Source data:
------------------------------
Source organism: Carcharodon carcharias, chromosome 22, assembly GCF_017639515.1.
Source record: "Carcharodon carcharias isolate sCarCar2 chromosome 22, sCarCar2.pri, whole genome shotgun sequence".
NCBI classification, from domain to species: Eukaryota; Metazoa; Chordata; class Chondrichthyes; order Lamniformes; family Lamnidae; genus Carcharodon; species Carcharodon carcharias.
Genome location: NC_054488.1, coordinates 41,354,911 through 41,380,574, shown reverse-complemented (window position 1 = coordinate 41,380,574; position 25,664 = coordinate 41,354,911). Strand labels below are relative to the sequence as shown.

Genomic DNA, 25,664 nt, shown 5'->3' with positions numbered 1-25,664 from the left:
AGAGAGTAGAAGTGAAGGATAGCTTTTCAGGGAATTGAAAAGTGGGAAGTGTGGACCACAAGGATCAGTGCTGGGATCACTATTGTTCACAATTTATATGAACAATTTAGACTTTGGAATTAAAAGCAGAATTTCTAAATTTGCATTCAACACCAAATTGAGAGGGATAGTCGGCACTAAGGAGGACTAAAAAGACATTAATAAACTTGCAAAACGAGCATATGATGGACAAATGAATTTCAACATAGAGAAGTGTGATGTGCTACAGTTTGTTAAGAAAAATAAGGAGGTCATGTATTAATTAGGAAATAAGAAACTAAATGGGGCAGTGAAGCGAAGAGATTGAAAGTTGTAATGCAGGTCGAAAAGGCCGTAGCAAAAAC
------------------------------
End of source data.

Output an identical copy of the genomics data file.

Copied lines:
Source organism: Carcharodon carcharias, chromosome 22, assembly GCF_017639515.1.
Source record: "Carcharodon carcharias isolate sCarCar2 chromosome 22, sCarCar2.pri, whole genome shotgun sequence".
NCBI classification, from domain to species: Eukaryota; Metazoa; Chordata; class Chondrichthyes; order Lamniformes; family Lamnidae; genus Carcharodon; species Carcharodon carcharias.
Genome location: NC_054488.1, coordinates 41,354,911 through 41,380,574, shown reverse-complemented (window position 1 = coordinate 41,380,574; position 25,664 = coordinate 41,354,911). Strand labels below are relative to the sequence as shown.

Genomic DNA, 25,664 nt, shown 5'->3' with positions numbered 1-25,664 from the left:
AGAGAGTAGAAGTGAAGGATAGCTTTTCAGGGAATTGAAAAGTGGGAAGTGTGGACCACAAGGATCAGTGCTGGGATCACTATTGTTCACAATTTATATGAACAATTTAGACTTTGGAATTAAAAGCAGAATTTCTAAATTTGCATTCAACACCAAATTGAGAGGGATAGTCGGCACTAAGGAGGACTAAAAAGACATTAATAAACTTGCAAAACGAGCATATGATGGACAAATGAATTTCAACATAGAGAAGTGTGATGTGCTACAGTTTGTTAAGAAAAATAAGGAGGTCATGTATTAATTAGGAAATAAGAAACTAAATGGGGCAGTGAAGCGAAGAGATTGAAAGTTGTAATGCAGGTCGAAAAGGCCGTAGCAAAAAC